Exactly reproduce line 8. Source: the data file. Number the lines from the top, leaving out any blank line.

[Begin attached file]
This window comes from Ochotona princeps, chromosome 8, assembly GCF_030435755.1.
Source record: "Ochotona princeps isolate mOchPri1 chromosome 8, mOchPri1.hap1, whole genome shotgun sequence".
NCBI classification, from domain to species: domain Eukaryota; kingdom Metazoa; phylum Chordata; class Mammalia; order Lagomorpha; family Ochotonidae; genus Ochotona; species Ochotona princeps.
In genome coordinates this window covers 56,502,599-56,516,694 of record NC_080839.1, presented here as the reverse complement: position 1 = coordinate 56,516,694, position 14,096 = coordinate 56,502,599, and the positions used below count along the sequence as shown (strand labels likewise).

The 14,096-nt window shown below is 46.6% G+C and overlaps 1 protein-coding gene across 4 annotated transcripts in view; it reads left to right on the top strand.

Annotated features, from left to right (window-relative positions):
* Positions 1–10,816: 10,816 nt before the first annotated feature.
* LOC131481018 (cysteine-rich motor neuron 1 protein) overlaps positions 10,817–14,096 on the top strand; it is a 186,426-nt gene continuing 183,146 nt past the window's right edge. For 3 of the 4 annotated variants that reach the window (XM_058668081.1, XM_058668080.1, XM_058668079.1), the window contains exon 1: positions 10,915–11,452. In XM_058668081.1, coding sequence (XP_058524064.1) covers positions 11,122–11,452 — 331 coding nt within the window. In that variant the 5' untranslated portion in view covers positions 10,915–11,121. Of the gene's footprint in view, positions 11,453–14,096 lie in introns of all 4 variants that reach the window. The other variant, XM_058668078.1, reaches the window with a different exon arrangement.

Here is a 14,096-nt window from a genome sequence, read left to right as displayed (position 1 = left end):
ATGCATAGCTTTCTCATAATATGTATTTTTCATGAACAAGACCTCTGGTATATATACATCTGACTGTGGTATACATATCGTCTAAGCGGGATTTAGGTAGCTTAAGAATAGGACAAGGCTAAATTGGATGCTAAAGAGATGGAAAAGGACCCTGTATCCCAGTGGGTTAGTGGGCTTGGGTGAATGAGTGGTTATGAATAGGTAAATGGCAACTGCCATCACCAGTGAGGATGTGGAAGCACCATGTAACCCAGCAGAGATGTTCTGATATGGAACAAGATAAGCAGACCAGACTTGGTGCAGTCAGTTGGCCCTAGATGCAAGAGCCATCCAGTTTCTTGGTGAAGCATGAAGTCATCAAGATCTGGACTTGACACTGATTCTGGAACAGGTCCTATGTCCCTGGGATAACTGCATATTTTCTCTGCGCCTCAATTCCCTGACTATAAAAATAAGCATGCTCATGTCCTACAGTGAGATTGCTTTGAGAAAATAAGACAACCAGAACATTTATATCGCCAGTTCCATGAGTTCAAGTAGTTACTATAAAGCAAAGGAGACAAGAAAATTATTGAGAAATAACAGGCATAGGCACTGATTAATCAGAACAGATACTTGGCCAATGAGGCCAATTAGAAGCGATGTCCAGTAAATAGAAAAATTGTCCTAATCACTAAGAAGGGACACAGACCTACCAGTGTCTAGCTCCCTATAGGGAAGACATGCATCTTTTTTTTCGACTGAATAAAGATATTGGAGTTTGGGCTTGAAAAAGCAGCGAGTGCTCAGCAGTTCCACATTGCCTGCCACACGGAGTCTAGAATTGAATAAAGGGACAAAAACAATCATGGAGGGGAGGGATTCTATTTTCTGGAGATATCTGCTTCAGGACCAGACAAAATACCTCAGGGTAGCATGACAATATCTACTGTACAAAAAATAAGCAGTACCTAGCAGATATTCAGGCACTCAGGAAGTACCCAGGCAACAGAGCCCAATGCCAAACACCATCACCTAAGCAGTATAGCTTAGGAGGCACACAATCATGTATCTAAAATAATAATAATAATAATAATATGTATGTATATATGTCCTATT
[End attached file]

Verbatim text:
* LOC131481018 (cysteine-rich motor neuron 1 protein) overlaps positions 10,817–14,096 on the top strand; it is a 186,426-nt gene continuing 183,146 nt past the window's right edge. For 3 of the 4 annotated variants that reach the window (XM_058668081.1, XM_058668080.1, XM_058668079.1), the window contains exon 1: positions 10,915–11,452. In XM_058668081.1, coding sequence (XP_058524064.1) covers positions 11,122–11,452 — 331 coding nt within the window. In that variant the 5' untranslated portion in view covers positions 10,915–11,121. Of the gene's footprint in view, positions 11,453–14,096 lie in introns of all 4 variants that reach the window. The other variant, XM_058668078.1, reaches the window with a different exon arrangement.